The Passion Flower

Have you ever seen a passion flower? I did years ago, but that was even before I new the symbolism upon it.

Last year I ordered two passion flowers. Within weeks they were both dead (one arrived icky looking anyway). The company I ordered them through said they would replace one of them. Unfortunately, they were on back-order and they couldn’t be shipped until the following year.

This year.

Today.

I don’t believe it arrived TODAY by accident. I do not believe in coincidence, but I believe in a mighty God that knew what I needed when I needed it.

We got some kind of bummed news last night and more bummed news this morning. Changes are coming to the Paden household, changes that make me uncomfortable. I am aware at this moment I can make this positive or negative for my family. I choose positive. While my children know nothing of the changes coming (yet), I’ve already begun to prepare for them for it by speaking words of truth (scripture), “Even when we don’t understand, we have to know God has a plan and God can use anything for His good.” Then, hours a later a friend would send me that same scripture . . . sending me straight to the cross. I love a friend like that! We don’t have to talk daily nor see each other often; but man, a friend that points ya to the cross is a friend for life! Man I’ve got goosebumps!

Today, I needed to be reminded of truth. Jesus knew He was going to die for me on the cross. He did what He came to do. I can trust Him. He is my rock. My shelter. My all in all.

One day in the new future, my passion flower that arrived today will look like this, and I will remember the cross and His faithfulness.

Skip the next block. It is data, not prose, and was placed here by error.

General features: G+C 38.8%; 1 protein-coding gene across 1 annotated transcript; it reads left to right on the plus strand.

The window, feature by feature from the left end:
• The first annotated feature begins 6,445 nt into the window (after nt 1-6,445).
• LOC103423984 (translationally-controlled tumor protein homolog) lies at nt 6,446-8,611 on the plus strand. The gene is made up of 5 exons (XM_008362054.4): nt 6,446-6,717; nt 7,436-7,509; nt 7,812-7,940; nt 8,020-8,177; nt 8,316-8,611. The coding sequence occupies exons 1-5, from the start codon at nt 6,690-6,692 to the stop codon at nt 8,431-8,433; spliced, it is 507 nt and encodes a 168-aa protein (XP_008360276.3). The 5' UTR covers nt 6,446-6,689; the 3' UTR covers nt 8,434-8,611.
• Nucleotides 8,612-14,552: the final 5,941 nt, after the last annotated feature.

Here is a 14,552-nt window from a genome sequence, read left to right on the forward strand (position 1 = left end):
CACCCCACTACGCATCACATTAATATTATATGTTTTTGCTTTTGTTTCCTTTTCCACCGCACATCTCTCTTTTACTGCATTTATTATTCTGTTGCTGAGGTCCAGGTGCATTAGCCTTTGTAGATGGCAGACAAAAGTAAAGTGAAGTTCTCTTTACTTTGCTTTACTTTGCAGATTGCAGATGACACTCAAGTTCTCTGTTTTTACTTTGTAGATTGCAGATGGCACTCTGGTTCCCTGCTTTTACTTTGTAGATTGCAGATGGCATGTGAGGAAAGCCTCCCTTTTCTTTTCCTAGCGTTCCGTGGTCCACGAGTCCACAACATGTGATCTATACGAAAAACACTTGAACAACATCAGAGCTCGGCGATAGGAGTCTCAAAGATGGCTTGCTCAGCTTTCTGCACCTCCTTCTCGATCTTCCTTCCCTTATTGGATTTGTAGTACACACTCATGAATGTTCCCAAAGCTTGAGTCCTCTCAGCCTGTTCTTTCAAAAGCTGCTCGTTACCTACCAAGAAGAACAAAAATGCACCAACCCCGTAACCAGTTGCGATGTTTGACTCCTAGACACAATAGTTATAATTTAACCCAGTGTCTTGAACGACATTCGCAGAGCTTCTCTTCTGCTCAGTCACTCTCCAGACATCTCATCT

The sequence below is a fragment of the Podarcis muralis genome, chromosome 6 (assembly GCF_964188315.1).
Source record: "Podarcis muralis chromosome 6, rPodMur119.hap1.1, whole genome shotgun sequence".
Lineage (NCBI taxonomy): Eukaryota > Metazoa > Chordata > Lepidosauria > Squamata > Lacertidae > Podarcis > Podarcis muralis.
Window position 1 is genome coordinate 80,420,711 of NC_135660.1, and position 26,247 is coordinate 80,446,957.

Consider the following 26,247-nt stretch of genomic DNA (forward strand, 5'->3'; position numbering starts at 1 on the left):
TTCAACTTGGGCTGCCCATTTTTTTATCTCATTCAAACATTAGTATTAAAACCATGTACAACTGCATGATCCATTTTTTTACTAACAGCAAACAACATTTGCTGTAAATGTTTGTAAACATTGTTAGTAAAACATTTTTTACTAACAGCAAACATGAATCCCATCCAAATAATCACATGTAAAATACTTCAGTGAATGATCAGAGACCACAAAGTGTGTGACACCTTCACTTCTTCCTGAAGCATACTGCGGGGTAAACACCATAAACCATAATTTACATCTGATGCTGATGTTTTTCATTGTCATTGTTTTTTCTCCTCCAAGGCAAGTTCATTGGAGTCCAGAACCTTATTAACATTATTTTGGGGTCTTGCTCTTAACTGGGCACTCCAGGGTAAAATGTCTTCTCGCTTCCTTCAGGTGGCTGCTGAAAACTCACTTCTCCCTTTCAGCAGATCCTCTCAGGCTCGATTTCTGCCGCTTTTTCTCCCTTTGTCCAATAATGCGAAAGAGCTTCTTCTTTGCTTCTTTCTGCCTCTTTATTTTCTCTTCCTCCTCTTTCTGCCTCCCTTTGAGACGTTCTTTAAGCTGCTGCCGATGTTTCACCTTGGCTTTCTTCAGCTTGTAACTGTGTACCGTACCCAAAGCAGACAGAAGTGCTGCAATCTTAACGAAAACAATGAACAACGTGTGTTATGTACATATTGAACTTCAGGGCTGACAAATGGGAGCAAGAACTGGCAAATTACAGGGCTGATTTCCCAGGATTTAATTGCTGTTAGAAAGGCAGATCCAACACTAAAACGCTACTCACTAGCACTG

Passion Flower (Passiflora) — Symbol of Christ’s Passion and Cross: including his scourging, crowning with thorns, three nails and five wounds. —Reparation Through Flowers

signum-crucis:</p><br /><br /><br /><br /><br /><br /><br /><br /><br /><br />
<p>Passion Flower (Passiflora) — Symbol of Christ’s Passion and Cross: including his scourging, crowning with thorns, three nails and five wounds.—Reparation Through FlowersIn the 15th and 16th centuries, Spanish Christian missionaries adopted the unique physical structures of this plant, particularly the numbers of its various flower parts, as symbols of the last days of Jesus and especially his crucifixion:* The pointed tips of the leaves were taken to represent the Holy Lance.* The tendrils represent the whips used in the flagellation of Christ.* The ten petals and sepals represent the ten faithful apostles (less St. Peter the denier and Judas Iscariot the betrayer).* The flower’s radial filaments, which can number more than a hundred and vary from flower to flower, represent the crown of thorns.* The chalice-shaped ovary with its receptacle represents a hammer or the Holy Grail* The 3 stigmata represent the 3 nails and the 5 anthers below them the 5 wounds (four by the nails and one by the lance).* The blue and white colours of many species’ flowers represent Heaven and Purity.The flower has been given names related to this symbolism throughout Europe since that time. In Spain, it is known as espina de Cristo (“Christ’s thorn”). German names include Christus-Krone (“Christ’s crown”), Christus-Strauss (“Christ’s bouquet”), Dorn-Krone (“crown of thorns”), Jesus-Leiden (“Jesus’ passion”), Marter (“passion”) or Muttergottes-Stern (“Mother of God’s star”).—Passionflower: Etymology and NamesThe passion fruit is a vigorous, climbing vine that clings by tendrils to almost any support. It can grow 15 to 20 ft. per year once established and must have strong support.—PassionfruitEtymology: PASSIONlate 12c., “sufferings of Christ on the Cross,” from O.Fr. passion, from L.L. passionem (nom. passio) “suffering, enduring,” from stem of L. pati “to suffer, endure,” from PIE base *pei- “to hurt” (cf. Skt. pijati “reviles, scorns,” Gk. pema “suffering, misery, woe,” O.E. feond “enemy, devil,” Goth. faian “to blame”). Sense extended to sufferings of martyrs, and suffering generally, by early 13c.; meaning “strong emotion, desire” is attested from late 14c., from L.L. use of passio to render Gk. pathos. Replaced O.E. þolung (used in glosses to render L. passio), lit. “suffering,” from þolian (v.) “to endure.”<br /><br /><br /><br /><br /><br /><br /><br /><br /><br /><br />
For the invisible things of Him, from the creation of the world, are clearly seen, being understood by the things that are made; His eternal power also, and divinity.—Romans 1:20<br /><br /><br /><br /><br /><br /><br /><br /><br /><br /><br />

 

 

 

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